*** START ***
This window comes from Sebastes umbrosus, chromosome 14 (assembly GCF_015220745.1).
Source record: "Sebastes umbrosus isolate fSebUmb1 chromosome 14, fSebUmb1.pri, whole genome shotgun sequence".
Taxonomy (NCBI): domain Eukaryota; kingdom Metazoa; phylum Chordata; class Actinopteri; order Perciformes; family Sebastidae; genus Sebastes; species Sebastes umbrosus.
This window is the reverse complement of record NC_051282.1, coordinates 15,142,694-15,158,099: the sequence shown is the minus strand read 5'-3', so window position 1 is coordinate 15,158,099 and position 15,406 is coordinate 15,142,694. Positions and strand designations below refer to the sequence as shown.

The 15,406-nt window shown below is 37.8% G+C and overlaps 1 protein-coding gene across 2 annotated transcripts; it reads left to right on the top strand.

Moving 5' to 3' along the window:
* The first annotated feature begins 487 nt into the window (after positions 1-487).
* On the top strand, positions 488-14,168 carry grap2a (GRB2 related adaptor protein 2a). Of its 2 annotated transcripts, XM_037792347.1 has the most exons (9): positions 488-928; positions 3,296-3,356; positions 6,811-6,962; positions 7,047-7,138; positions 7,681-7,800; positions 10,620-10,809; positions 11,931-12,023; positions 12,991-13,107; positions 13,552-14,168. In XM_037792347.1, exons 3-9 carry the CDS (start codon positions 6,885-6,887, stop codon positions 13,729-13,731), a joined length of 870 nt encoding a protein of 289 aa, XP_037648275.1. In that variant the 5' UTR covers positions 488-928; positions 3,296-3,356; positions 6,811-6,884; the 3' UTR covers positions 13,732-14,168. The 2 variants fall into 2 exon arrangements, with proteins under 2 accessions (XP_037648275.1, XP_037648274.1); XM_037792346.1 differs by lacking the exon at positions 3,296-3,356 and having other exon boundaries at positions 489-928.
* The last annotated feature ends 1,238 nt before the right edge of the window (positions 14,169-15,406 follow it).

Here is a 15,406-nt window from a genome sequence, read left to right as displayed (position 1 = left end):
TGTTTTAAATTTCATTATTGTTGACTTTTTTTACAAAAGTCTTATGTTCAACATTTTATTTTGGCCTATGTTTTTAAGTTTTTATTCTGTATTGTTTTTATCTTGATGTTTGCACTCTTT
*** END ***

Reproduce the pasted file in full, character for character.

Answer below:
This window comes from Sebastes umbrosus, chromosome 14 (assembly GCF_015220745.1).
Source record: "Sebastes umbrosus isolate fSebUmb1 chromosome 14, fSebUmb1.pri, whole genome shotgun sequence".
Taxonomy (NCBI): domain Eukaryota; kingdom Metazoa; phylum Chordata; class Actinopteri; order Perciformes; family Sebastidae; genus Sebastes; species Sebastes umbrosus.
This window is the reverse complement of record NC_051282.1, coordinates 15,142,694-15,158,099: the sequence shown is the minus strand read 5'-3', so window position 1 is coordinate 15,158,099 and position 15,406 is coordinate 15,142,694. Positions and strand designations below refer to the sequence as shown.

The 15,406-nt window shown below is 37.8% G+C and overlaps 1 protein-coding gene across 2 annotated transcripts; it reads left to right on the top strand.

Moving 5' to 3' along the window:
* The first annotated feature begins 487 nt into the window (after positions 1-487).
* On the top strand, positions 488-14,168 carry grap2a (GRB2 related adaptor protein 2a). Of its 2 annotated transcripts, XM_037792347.1 has the most exons (9): positions 488-928; positions 3,296-3,356; positions 6,811-6,962; positions 7,047-7,138; positions 7,681-7,800; positions 10,620-10,809; positions 11,931-12,023; positions 12,991-13,107; positions 13,552-14,168. In XM_037792347.1, exons 3-9 carry the CDS (start codon positions 6,885-6,887, stop codon positions 13,729-13,731), a joined length of 870 nt encoding a protein of 289 aa, XP_037648275.1. In that variant the 5' UTR covers positions 488-928; positions 3,296-3,356; positions 6,811-6,884; the 3' UTR covers positions 13,732-14,168. The 2 variants fall into 2 exon arrangements, with proteins under 2 accessions (XP_037648275.1, XP_037648274.1); XM_037792346.1 differs by lacking the exon at positions 3,296-3,356 and having other exon boundaries at positions 489-928.
* The last annotated feature ends 1,238 nt before the right edge of the window (positions 14,169-15,406 follow it).

Here is a 15,406-nt window from a genome sequence, read left to right as displayed (position 1 = left end):
TGTTTTAAATTTCATTATTGTTGACTTTTTTTACAAAAGTCTTATGTTCAACATTTTATTTTGGCCTATGTTTTTAAGTTTTTATTCTGTATTGTTTTTATCTTGATGTTTGCACTCTTT